Skip to main content

Ichida and Takada Ready to Take on United Airline NYC Half

by Brett Larner

Takashi Ichida (Daito Bunka Univ.) and Koki Takada (Waseda Univ.) at Riverside State Park, New York, on Mar. 13.

For the fourth year, the top two Japanese collegiate finishers from November's super-deep Ageo City Half Marathon have been invited to run the United Airlines NYC Half as part of a collaboration set up by JRN between the Ageo city government and the New York Road Runners.  At the 2013 Ageo Half Takashi Ichida (Daito Bunka University) won a five-way sprint finish in 1:02:36 to pick up his place at the 2014 NYC Half.  A stride behind him, Koki Takada (Waseda University), was the third collegiate finisher, ripping of his bib number in anger at missing out on the chance to run in a big race overseas.

A year later, Ichida and Takada were again head-to-head in Ageo, working together to push the pace and drop their competition one by one.  In another sprint finish Takada got the win this time in a PB 1:02:02 with Ichida right behind in a PB 1:02:03.  Both of them scored the NYC invite, and what made it special was that the two had been high school teammates.  Not just teammates, but members of the 2010 National High School Ekiden champion Kagoshima Jitsugyo H.S. team, Ichida leading off on the first stage and Takada running down the competition on the anchor leg to give Kagoshima Jitsugyo its first-ever national title with yet another brilliant sprint finish.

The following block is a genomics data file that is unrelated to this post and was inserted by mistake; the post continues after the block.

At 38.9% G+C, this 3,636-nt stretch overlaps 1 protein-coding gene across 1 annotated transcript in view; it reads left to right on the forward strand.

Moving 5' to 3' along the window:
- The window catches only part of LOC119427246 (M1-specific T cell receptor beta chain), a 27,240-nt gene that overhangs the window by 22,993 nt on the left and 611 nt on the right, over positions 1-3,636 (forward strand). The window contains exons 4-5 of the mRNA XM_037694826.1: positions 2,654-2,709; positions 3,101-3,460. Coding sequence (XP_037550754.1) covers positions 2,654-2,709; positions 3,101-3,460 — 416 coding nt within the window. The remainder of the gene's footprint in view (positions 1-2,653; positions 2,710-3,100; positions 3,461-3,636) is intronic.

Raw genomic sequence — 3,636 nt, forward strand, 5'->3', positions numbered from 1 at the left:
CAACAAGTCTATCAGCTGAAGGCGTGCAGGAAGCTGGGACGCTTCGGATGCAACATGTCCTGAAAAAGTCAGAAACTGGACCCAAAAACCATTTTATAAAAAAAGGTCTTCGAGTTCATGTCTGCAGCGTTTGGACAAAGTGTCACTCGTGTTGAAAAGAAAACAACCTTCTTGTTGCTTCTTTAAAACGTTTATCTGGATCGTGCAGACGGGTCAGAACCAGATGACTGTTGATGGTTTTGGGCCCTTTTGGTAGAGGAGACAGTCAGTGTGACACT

Just over four years later the two are now back together in New York.  For Ichida it is his last race as a student before graduating and joining the powerful Asahi Kasei corporate team.  Takada is a year younger and will head back to his senior year at Waseda, the most prestigious running university in Japan, but for him too there is an element of finality to the race.  Waseda head coach Yasuyuki Watanabe, one of the most revered collegiate runners in Japan's history and still immensely popular as a 40-something coach who developed the Nike Oregon Project's Suguru Osako, is retiring from Waseda at the end of the school year this month, and the United Airlines NYC Half will be his final official appearance as the head of the legendary Waseda.

In the three years so far the Japanese collegiates in NYC have represented, running the two fastest half marathon times and five of the top ten ever by Japanese men on U.S. soil.  #1 on that list is 1:01:48 by Yuta Shitara (Toyo University) at the 2012 NYC Half.  Both Ichida and Takada are gunning for that time, and with a bit of luck from the weather and competition and the kind of teamwork that comes from having bookended a national champion team there's a good chance they could join the growing list of Japanese students running world-class times under 62 minutes.

Even if they don't make it, going home with the kind of experience mostly absent from contemporary Japanese methodology will help put them on the short list for 2020 Olympic marathon hopefuls.  Imagine what it's going to take to make that team.  Running against a top-level international field in their youth and finding out how good they themselves already are can only give Ichida and Takada a leg up in the game.